van Dyck, Anthony, Alvaro de Bazan, c. 1645
Anthony van Dyck, Grabado, Alvaro de Bazan, c. 1645
|Artista:||van Dyck, Anthony (1599 - 1641)|
|Título:||Alvaro de Bazan, c. 1645|
|Dimensiones del Ilustración:||9 1/4 in x 6 1/2 in (23.5 cm x 16.5 cm)|
|Dimensiones del Papel:||9 1/4 in x 6 1/2 in (23.5 cm x 16.5 cm)|
|Dimensiones del Marco:||approx. 23 in x 20 in (58.4 cm x 50.8 cm)|
|Firmado:||Signed in the plate 'Ant. van Dyck pinxit' in the lower center; also signed 'Paul Pontius fculp' in the lower left.|
|Edición:||A Mauquoy-Hendrickx State V (of V) engraved by Paulus Pontius (Antwerp, 1603 - Antwerp, 1658) in collaboration with Anthony van Dyck (Antwerp, 1559 - London, 1641).|
|Condición:||This work is in very good condition; backed on a thick wove paper and trimmed along the plate mark; unidentified writing on backing paper in pencil.|
Part of Van Dyck's "Iconographie" series, this portrait truly captures the essence of its subject. As a Spanish admiral and the Marquis of Santa Cruz, de Bazan appears in armor, helmet in hand, his face somewhat weathered from the trials of many battles fought.
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|A wonderfully detailed and charismatic portrait, this exquisite work illustrates
the technical mastery and artistic vision of Van Dyck. Alvaro de Bazan's stately
yet approachable expression reflects Van Dyck's refined ability to comfort and
relax his subjects, resulting in a realistic and acute portrait. De Bazan was
a Spanish admiral and the Marquis of Santa Cruz. His father was the commander-in-chief
of the Spanish naval forces in the Mediterranean and taught him from an early
age how to command the navy. De Bazan is credited with having the first definite
suggestion of the Spanish Armada upon recognizing England's threat to the Spanish
Empire. He was a strong proponent of war, but never lived to see his dream of
an impressive fleet carried out due to procrastinations on the part of his king.
Van Dyck depicts de Bazan in armor, with his helmet in hand. He appears somewhat
weary and aged, with a weathered face, perhaps the result of the stress and
wear of war and command.
This portrait is a Mauquoy-Hendrickx State V (of V) engraved by Paulus Pontius (Antwerp, 1603 - Antwerp, 1658) in collaboration with Anthony van Dyck (Antwerp, 1559 - London, 1641) as part of his Iconographie series of engraved portraits of famous people at the time. The plate has been marked in the lower left of the plate "Paul Pontius fculp." Also marked "Cum privilegio" in the lower right of the plate and "Ant. Van Dyck pinxit" in the lower center. Beneath the engraved portrait is the inscription: EXCELL. MVS D. DON. ALVAR. BAZAN. MARCH. DE. S.TA CRVC. CATH | MA. A. STAT. CONSIL. ET. CVBICVL. OCEAN. QVACVNQ. HISP. MONARCH. DOMI | PROPRÆF REGIOR. ARM. PER. BELG. GVBERN.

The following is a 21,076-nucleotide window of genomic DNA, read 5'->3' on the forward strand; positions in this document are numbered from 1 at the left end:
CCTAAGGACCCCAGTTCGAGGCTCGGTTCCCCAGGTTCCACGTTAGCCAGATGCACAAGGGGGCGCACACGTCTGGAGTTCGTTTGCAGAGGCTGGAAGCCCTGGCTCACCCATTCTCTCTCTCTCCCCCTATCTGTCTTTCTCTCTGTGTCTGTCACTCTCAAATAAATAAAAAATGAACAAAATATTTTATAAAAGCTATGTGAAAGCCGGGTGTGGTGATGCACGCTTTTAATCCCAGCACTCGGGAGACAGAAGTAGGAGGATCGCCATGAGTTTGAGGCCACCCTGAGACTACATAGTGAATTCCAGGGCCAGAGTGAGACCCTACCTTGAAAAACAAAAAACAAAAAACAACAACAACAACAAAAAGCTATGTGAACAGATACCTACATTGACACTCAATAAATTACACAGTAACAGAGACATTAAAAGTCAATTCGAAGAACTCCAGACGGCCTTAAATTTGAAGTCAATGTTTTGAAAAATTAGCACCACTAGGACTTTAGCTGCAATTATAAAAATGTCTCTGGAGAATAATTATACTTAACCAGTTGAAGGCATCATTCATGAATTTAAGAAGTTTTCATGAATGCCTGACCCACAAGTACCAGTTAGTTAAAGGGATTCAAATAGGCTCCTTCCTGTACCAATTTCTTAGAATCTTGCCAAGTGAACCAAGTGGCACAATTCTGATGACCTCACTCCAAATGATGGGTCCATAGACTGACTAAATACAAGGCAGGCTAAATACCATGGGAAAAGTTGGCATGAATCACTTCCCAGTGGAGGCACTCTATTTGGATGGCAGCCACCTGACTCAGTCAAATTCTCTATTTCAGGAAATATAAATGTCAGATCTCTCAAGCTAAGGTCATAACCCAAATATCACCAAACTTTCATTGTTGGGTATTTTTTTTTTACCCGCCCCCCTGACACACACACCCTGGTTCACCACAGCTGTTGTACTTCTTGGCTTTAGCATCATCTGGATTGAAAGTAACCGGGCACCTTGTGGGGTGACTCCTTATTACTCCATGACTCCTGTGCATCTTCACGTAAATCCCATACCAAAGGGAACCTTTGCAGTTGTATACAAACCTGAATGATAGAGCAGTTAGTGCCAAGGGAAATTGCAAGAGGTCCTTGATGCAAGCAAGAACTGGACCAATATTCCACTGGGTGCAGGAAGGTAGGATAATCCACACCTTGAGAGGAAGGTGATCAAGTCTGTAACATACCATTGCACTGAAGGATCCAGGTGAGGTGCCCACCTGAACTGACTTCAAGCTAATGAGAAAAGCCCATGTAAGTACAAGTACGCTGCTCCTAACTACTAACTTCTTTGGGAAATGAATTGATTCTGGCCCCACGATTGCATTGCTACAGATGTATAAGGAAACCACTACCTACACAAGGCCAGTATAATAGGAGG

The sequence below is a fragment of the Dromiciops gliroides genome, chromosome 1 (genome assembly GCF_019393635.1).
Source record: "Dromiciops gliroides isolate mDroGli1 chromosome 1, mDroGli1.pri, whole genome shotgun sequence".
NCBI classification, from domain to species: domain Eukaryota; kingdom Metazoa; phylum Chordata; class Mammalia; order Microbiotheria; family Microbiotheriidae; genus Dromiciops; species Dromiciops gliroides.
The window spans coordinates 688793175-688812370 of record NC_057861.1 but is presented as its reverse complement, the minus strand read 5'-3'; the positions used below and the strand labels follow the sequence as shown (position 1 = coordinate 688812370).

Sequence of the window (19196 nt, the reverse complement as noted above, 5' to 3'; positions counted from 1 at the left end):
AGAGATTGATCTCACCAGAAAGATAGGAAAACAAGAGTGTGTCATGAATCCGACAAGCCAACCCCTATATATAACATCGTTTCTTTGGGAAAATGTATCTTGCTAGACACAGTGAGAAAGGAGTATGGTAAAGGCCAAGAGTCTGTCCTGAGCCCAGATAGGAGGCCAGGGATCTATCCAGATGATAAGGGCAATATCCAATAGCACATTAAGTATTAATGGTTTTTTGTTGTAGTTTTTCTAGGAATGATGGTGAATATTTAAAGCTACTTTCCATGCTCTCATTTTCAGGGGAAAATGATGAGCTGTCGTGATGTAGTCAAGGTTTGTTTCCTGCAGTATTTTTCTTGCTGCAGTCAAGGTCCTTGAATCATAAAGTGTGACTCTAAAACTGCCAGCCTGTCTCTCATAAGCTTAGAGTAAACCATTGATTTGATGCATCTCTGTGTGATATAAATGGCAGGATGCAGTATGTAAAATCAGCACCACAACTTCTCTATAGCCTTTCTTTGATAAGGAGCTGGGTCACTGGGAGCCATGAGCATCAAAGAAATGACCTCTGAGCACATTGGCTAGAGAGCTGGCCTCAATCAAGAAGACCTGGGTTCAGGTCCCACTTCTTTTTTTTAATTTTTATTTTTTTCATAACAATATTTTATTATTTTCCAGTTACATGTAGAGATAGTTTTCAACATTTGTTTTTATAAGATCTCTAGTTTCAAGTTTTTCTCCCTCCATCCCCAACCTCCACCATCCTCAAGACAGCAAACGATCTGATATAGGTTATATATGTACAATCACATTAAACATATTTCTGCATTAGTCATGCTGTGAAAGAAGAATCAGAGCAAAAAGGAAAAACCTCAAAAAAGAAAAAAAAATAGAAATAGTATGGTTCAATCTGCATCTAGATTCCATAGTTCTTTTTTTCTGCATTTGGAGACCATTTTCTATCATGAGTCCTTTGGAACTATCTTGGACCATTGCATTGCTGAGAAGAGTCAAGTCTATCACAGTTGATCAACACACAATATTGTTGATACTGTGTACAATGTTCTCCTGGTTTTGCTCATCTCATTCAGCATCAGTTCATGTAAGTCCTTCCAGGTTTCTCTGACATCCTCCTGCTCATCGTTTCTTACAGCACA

DOCUMENTED AND ILLUSTRATED IN:
1) Mauquoy-Hendrickx. L'Iconographie d'Antoine Van Dyck: Catalogue Raisonne
I. Bruxelles: Bibliotheque Royale Albert I, 1991. Listed as catalogue no. 43
on pg. 133.
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Anthony van Dyck biografía
Sir Anthony van Dyck was a Flemish painter who was one of the most important and prolific portraitists of the 17th century. He is also considered to be one of the most brilliant colorists in the history of art.
Van Dyck was born on March 22, 1599, in Antwerp, son of a rich silk merchant, and his precocious artistic talent was already obvious at age 11, when he was apprenticed to the Flemish historical painter Hendrik van Balen. He was admitted to the Antwerp guild of painters in 1618, before his 19th birthday. He spent the next two years as a member of the workshop of the Flemish painter Peter Paul Rubens in Antwerp. Van Dyck's work during this period is in the lush, exuberant style of Rubens, and several paintings attributed to Rubens have since been ascribed to van Dyck.
From 1620 to 1627 van Dyck traveled in Italy, where he was in great demand as a portraitist and where he developed his maturing style. He toned down the Flemish robustness of his early work to concentrate on a more dignified, elegant manner. In his portraits of Italian aristocrats—men on prancing horses, ladies in black gowns—he created idealized figures with proud, erect stances, slender figures, and the famous expressive “van Dyck” hands. Influenced by the great Venetian painters Titian, Paolo Veronese, and Giovanni Bellini, he adopted colors of great richness and jewel-like purity. No other painter of the age surpassed van Dyck at portraying the shimmering whites of satin, the smooth blues of silk, or the rich crimsons of velvet. He was the quintessential painter of aristocracy, and was particularly successful in Genoa. There he showed himself capable of creating brilliantly accurate likenesses of his subjects, while he also developed a repertoire of portrait types that served him well in his later work at the court of Charles I of England.
Back in Antwerp from 1627 to 1632, van Dyck worked as a portraitist and a painter of church pictures. In 1632 he settled in London as chief court painter to King Charles I, who knighted him shortly after his arrival. Van Dyck painted most of the English aristocracy of the time, and his style became lighter and more luminous, with thinner paint and more sparkling highlights in gold and silver. At the same time, his portraits occasionally showed a certain hastiness or superficiality as he hurried to satisfy his flood of commissions. In 1635 van Dyck painted his masterpiece, Charles I in Hunting Dress (Louvre, Paris), a standing figure emphasizing the haughty grace of the monarch.
Van Dyck was one of the most influential 17th-century painters. He set a new style for Flemish art and founded the English school of painting; the portraitists Sir Joshua Reynolds and Thomas Gainsborough of that school were his artistic heirs. He died in London on December 9, 1641.